Leading Swedish internet service provider blowing the whistle as the state attempts to introduce IP-blocking of the now-unwanted gambling portals.
As reported by Bahnhof, one of Sweden’s major internet service providers (ISP), in late January they were sent an email by an investigator employed by the country’s authorities stating the task given by them was to contrive a practical set of measures aiming at mopping up the local market from ‘unauthorized’ virtual gambling companies.
As suggested by norskenyheter.com, currently Sweden is in the process of reshaping the legal framework for domestic online casino gaming, and it’s obvious already now the changes are to become fateful not only for indie operators, but also for Svenska Spel, the government-controlled gambling monopolist. One of the main focuses, though, is still on driving the now-unlicensed casino gaming operators out of the market, but the details of the government’s new gambling policy are to be revealed in March only.
According to Bahnhof, the investigator requested an audience with the provider, so as to give an overview of the company’s objectives in the joint operation. As stressed by the ISP’s head Jon Karlung, Bahnhof safeguards neutrality towards the possible benefits of virtual gambling. In his judgement, the state seems to maintain censorship on the Internet, this being an activity previously unthinkable in a democratic state like Sweden. Karlung expresses fear that, if strict government control of the gambling area will de-facto be implemented, casino and betting portals may be seen as a precedent for further toughenings.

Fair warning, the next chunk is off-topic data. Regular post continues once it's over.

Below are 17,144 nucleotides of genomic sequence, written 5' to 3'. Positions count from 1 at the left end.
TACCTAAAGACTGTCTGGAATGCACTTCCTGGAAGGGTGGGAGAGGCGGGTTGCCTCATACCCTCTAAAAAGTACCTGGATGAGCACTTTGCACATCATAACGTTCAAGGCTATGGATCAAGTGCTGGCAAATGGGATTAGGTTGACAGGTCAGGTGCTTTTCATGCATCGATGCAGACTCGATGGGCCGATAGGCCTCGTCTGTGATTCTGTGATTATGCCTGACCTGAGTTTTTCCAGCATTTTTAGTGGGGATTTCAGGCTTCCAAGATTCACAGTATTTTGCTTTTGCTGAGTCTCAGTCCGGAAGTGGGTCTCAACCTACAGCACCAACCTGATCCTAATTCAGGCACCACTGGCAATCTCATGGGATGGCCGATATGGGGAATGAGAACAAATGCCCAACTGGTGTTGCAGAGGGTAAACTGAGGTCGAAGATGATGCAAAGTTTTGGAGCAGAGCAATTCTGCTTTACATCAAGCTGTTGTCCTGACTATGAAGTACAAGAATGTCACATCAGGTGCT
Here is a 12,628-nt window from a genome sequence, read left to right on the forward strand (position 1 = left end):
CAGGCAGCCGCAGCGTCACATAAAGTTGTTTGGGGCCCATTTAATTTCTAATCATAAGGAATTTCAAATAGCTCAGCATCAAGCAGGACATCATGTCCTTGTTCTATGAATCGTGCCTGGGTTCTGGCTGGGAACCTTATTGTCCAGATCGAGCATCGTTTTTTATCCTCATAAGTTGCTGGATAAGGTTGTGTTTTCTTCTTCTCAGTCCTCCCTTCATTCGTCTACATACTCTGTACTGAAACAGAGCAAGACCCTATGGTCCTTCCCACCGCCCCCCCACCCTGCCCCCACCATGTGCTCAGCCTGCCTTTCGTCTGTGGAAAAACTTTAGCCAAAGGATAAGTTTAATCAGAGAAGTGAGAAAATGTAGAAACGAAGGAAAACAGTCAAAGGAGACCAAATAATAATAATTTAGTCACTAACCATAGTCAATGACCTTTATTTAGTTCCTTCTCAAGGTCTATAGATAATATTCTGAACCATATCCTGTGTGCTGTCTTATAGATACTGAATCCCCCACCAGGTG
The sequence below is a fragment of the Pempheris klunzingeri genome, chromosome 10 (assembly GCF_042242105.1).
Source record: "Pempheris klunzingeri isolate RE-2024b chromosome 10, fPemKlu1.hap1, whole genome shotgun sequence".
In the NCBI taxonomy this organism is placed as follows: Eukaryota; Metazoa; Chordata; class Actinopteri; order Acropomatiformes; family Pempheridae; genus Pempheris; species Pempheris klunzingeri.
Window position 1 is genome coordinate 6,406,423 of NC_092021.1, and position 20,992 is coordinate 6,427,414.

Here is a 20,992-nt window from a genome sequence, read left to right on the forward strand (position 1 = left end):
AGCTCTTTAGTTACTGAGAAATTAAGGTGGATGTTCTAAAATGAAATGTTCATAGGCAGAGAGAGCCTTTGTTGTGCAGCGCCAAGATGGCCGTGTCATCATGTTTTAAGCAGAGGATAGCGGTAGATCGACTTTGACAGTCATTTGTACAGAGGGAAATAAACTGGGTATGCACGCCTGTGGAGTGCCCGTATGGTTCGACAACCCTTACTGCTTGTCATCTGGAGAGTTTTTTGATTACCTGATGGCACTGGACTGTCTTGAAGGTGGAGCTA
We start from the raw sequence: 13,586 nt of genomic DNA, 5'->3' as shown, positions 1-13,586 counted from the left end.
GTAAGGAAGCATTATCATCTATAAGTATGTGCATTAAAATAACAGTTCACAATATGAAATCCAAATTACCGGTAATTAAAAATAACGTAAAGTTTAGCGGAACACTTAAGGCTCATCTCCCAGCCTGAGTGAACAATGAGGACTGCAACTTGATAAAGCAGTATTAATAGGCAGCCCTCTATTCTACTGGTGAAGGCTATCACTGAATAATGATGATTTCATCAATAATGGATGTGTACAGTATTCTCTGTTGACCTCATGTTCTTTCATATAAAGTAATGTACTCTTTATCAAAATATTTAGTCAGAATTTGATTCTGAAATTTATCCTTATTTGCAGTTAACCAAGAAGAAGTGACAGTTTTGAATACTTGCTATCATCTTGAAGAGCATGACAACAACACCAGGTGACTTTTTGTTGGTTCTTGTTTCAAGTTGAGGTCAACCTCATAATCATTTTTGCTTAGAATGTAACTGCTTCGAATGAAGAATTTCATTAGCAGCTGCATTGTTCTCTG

Notably, the country’s much-acclaimed freedom of the Internet owes a great deal to Bahnhof, known to host WikiLeaks, the notoriously-known archive of incendiary documents and reports. A couple of years ago, Bahnhof refused to comply with the government’s request to block the infamous Pirate Bay digital content exchange portal. The state’s insistence only resulted in provider launching a free VPN functionality to help users retain virtual anonymity. In actual fact, although the courts in Sweden have mainly supported the decision of Internet providers to ignore the government’s demands to block certain websites, Mr. Karlung says the officials seem to be inclined to “try [their attempts] again and again until different types of monitoring and filtering [are tested]”.